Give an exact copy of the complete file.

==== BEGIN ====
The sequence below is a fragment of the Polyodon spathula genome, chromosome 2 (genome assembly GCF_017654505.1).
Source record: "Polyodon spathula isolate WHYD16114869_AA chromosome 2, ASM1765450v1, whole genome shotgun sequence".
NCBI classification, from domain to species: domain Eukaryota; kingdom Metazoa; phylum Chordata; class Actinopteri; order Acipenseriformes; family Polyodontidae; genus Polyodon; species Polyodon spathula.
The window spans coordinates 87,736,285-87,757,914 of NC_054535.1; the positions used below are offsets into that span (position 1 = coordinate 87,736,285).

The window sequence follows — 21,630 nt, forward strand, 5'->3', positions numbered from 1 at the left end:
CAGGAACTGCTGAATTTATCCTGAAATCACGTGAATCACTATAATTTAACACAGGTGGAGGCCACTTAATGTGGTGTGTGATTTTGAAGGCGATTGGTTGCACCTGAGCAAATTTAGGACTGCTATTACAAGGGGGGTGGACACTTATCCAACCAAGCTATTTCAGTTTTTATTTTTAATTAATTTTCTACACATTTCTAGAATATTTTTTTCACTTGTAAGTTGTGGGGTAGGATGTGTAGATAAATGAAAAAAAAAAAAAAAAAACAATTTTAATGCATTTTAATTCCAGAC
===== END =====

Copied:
The sequence below is a fragment of the Polyodon spathula genome, chromosome 2 (genome assembly GCF_017654505.1).
Source record: "Polyodon spathula isolate WHYD16114869_AA chromosome 2, ASM1765450v1, whole genome shotgun sequence".
NCBI classification, from domain to species: domain Eukaryota; kingdom Metazoa; phylum Chordata; class Actinopteri; order Acipenseriformes; family Polyodontidae; genus Polyodon; species Polyodon spathula.
The window spans coordinates 87,736,285-87,757,914 of NC_054535.1; the positions used below are offsets into that span (position 1 = coordinate 87,736,285).

The window sequence follows — 21,630 nt, forward strand, 5'->3', positions numbered from 1 at the left end:
CAGGAACTGCTGAATTTATCCTGAAATCACGTGAATCACTATAATTTAACACAGGTGGAGGCCACTTAATGTGGTGTGTGATTTTGAAGGCGATTGGTTGCACCTGAGCAAATTTAGGACTGCTATTACAAGGGGGGTGGACACTTATCCAACCAAGCTATTTCAGTTTTTATTTTTAATTAATTTTCTACACATTTCTAGAATATTTTTTTCACTTGTAAGTTGTGGGGTAGGATGTGTAGATAAATGAAAAAAAAAAAAAAAAAACAATTTTAATGCATTTTAATTCCAGAC